(Disclosure: Global Trade Watch has no preference among the candidates.)
Huckabee has some comments on globalization and is perceived to be running an economic populist campaign. People will be looking for more detail. As governor of Arkansas, Huckabee was one of only 8 governors to explicitly put their state onto the procurement chapters of pending trade agreements including CAFTA (in 2004) and the NAFTA expansions to Peru and other Andean countries (in 2005).
Regular readers of this blog will know that there's a great deal of opposition to these procurement and other harmful trade pact provisions. Common state economic development and environmental policies are prohibited by trade agreement procurement rules. Such policies include:
- Measures to stop the offshoring of state jobs;
- "Buy Local" or "Buy America" policies;
- Preferences for recycled content, renewable energy, alternative fuel vehicles and more.
Obama, for his part, has been further articulating his trade position over the last few months, after supporting the Peru FTA, and another past vote on a NAFTA expansion. As we've reported here, Obama has been taking increasingly specific positions on product safety, and made other comments in a note to the Iowa Fair Trade Campaign. All in all, trade is playing a major role in this race, as it did in 2006 as well. (For more on this argument, see David Sirota and John Nichols.)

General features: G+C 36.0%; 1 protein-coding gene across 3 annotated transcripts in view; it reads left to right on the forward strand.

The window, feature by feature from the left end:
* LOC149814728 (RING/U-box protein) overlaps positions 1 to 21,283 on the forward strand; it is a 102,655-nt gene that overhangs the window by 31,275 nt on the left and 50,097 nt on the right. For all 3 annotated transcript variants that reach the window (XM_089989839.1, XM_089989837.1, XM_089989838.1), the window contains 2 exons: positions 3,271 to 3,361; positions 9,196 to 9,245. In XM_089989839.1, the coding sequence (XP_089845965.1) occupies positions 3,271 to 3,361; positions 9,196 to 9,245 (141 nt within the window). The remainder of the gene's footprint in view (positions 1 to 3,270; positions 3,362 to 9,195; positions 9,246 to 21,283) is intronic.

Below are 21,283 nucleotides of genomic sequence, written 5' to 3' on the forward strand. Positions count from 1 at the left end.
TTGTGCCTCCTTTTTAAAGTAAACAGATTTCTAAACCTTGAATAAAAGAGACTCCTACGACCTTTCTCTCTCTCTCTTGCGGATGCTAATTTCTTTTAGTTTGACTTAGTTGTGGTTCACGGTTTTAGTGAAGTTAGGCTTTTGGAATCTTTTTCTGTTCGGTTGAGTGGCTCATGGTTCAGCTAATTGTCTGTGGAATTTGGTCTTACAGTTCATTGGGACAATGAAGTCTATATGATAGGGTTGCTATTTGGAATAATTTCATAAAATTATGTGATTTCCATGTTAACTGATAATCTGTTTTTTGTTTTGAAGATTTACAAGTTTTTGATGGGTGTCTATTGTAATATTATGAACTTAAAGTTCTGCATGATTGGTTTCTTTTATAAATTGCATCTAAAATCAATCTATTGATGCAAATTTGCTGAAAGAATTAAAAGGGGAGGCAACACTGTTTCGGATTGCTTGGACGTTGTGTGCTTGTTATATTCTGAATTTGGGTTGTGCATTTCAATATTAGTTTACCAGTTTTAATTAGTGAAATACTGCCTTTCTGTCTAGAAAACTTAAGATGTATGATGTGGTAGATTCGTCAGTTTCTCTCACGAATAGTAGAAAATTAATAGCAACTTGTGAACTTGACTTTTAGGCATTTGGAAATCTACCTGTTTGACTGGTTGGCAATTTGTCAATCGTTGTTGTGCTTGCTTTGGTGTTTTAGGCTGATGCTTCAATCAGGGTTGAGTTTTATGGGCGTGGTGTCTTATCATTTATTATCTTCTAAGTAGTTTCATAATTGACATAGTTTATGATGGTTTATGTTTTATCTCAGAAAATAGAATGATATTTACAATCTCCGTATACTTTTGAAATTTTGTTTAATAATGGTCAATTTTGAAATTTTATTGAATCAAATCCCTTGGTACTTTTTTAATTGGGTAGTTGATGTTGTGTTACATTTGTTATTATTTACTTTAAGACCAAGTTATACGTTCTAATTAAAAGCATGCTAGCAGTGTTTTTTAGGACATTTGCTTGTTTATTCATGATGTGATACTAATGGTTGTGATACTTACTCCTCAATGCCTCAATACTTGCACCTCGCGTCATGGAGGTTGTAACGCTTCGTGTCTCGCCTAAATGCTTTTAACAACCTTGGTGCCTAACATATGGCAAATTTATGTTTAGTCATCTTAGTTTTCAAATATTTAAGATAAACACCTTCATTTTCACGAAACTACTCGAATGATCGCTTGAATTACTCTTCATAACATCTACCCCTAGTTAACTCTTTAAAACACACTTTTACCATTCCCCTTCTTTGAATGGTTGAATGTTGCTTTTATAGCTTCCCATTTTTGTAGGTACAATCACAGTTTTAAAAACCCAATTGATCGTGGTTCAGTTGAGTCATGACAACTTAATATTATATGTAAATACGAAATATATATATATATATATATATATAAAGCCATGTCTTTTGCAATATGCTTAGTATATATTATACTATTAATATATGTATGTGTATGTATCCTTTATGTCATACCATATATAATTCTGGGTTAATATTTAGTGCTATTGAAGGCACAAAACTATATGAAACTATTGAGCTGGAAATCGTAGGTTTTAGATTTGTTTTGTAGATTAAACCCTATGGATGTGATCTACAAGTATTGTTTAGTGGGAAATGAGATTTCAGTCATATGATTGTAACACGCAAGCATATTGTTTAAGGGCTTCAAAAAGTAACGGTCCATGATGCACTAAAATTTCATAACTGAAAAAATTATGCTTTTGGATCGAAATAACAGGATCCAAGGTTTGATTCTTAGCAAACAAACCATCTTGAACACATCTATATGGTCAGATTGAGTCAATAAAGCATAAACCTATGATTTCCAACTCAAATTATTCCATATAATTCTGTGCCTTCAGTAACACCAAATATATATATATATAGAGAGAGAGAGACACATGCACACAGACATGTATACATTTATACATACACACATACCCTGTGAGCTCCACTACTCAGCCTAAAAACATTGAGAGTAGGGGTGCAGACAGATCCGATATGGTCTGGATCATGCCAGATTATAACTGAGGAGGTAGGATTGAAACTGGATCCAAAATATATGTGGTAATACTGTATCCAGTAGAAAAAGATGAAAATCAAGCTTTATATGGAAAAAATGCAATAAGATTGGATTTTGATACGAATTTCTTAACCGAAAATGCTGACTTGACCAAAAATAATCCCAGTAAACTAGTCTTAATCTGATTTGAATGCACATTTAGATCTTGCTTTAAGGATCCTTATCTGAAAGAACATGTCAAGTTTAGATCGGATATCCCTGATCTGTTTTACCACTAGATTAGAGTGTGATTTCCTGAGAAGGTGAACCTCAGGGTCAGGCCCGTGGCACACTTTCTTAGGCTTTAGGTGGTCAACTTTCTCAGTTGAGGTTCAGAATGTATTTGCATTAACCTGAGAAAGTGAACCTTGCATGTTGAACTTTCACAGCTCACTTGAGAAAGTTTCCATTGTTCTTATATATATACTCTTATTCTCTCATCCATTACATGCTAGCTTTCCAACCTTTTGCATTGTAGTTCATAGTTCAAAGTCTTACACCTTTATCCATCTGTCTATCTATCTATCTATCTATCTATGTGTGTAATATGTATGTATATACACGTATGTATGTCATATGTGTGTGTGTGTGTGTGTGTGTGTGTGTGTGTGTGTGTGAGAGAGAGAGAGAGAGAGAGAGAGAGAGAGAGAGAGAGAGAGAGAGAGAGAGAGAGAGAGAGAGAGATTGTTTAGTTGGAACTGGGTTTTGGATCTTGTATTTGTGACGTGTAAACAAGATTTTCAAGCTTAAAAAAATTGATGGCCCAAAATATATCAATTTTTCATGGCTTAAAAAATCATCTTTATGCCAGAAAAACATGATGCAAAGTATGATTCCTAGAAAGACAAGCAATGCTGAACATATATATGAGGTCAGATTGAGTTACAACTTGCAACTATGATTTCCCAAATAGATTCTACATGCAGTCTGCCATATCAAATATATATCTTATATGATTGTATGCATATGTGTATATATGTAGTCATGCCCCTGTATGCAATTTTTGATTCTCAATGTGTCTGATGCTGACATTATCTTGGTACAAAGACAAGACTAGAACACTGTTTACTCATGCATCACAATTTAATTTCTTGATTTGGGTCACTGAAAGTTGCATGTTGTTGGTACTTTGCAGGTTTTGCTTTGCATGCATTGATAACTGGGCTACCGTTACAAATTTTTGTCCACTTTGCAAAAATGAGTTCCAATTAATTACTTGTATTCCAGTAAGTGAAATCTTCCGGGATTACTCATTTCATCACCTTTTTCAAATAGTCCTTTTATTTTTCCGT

But aside from some of the insightful analysis that's taken place, there's this from David Brooks in today's NYT:
Huckabee understands how middle-class anxiety is really lived. Democrats talk about wages. But real middle-class families have more to fear economically from divorce than from a free trade pact. A person's lifetime prospects will be threatened more by single parenting than by outsourcing. Huckabee understands that economic well-being is fused with social and moral well-being, and he talks about the inter-relationship in a way no other candidate has.
Stumo already took a jab at Brooks, but I asked an economist friend who specializes in labor and family economics to break it down a little more for me. Here's what she had to say:
Middle class families fear divorce because it put them at risk of poverty and bankruptcy. The problem, however, is not the failure of families to stick together, it's that the it now takes two incomes to raise a family. A generation ago, a single breadwinner could support a family, but this is no longer the case. The overwhelming majority of children living in married-couple families have no stay-at-home parent. This means, that today when a family gets divorced, the incomes are cut in half, whereas a generation ago, the mother could enter employment and thus the income fall would not be as large. Families with only a
male-breadwinner have incomes that are the same, in inflation-adjusted terms, as they were in the mid-1970s, whereas it is only families with a working wife who have seen their incomes rise. Trade policy certainly plays a role here, as median male wages are currently barely above their 1973 level.
And if you don't believe her, here's a nifty graph to prove it.